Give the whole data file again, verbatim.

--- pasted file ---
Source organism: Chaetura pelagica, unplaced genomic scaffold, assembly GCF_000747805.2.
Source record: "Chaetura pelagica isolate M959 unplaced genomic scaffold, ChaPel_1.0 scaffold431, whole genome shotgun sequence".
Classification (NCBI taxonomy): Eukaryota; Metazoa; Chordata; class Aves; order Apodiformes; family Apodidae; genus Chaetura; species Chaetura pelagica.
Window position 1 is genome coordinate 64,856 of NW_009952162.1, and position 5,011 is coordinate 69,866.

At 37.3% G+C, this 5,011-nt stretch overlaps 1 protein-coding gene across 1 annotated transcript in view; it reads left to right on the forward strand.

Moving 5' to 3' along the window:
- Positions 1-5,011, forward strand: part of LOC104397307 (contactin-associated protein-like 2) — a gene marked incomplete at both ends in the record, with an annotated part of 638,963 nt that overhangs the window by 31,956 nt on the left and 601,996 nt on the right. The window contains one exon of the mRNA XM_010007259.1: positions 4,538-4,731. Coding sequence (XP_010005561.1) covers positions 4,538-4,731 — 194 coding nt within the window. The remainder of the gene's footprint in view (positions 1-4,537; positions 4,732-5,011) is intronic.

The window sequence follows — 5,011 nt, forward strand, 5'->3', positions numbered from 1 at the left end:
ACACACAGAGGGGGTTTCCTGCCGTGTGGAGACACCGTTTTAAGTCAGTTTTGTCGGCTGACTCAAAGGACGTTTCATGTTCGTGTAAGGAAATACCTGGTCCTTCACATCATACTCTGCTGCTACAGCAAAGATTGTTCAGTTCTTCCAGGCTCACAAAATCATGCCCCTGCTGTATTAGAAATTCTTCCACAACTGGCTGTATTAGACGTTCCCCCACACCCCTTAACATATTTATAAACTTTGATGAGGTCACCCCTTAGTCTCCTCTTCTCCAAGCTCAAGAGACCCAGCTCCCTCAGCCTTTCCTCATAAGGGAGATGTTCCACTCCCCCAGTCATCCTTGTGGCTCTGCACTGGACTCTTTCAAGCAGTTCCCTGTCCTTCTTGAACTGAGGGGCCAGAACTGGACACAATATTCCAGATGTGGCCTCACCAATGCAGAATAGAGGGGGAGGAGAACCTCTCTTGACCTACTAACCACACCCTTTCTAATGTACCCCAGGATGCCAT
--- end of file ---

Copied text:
Source organism: Chaetura pelagica, unplaced genomic scaffold, assembly GCF_000747805.2.
Source record: "Chaetura pelagica isolate M959 unplaced genomic scaffold, ChaPel_1.0 scaffold431, whole genome shotgun sequence".
Classification (NCBI taxonomy): Eukaryota; Metazoa; Chordata; class Aves; order Apodiformes; family Apodidae; genus Chaetura; species Chaetura pelagica.
Window position 1 is genome coordinate 64,856 of NW_009952162.1, and position 5,011 is coordinate 69,866.

At 37.3% G+C, this 5,011-nt stretch overlaps 1 protein-coding gene across 1 annotated transcript in view; it reads left to right on the forward strand.

Moving 5' to 3' along the window:
- Positions 1-5,011, forward strand: part of LOC104397307 (contactin-associated protein-like 2) — a gene marked incomplete at both ends in the record, with an annotated part of 638,963 nt that overhangs the window by 31,956 nt on the left and 601,996 nt on the right. The window contains one exon of the mRNA XM_010007259.1: positions 4,538-4,731. Coding sequence (XP_010005561.1) covers positions 4,538-4,731 — 194 coding nt within the window. The remainder of the gene's footprint in view (positions 1-4,537; positions 4,732-5,011) is intronic.

The window sequence follows — 5,011 nt, forward strand, 5'->3', positions numbered from 1 at the left end:
ACACACAGAGGGGGTTTCCTGCCGTGTGGAGACACCGTTTTAAGTCAGTTTTGTCGGCTGACTCAAAGGACGTTTCATGTTCGTGTAAGGAAATACCTGGTCCTTCACATCATACTCTGCTGCTACAGCAAAGATTGTTCAGTTCTTCCAGGCTCACAAAATCATGCCCCTGCTGTATTAGAAATTCTTCCACAACTGGCTGTATTAGACGTTCCCCCACACCCCTTAACATATTTATAAACTTTGATGAGGTCACCCCTTAGTCTCCTCTTCTCCAAGCTCAAGAGACCCAGCTCCCTCAGCCTTTCCTCATAAGGGAGATGTTCCACTCCCCCAGTCATCCTTGTGGCTCTGCACTGGACTCTTTCAAGCAGTTCCCTGTCCTTCTTGAACTGAGGGGCCAGAACTGGACACAATATTCCAGATGTGGCCTCACCAATGCAGAATAGAGGGGGAGGAGAACCTCTCTTGACCTACTAACCACACCCTTTCTAATGTACCCCAGGATGCCAT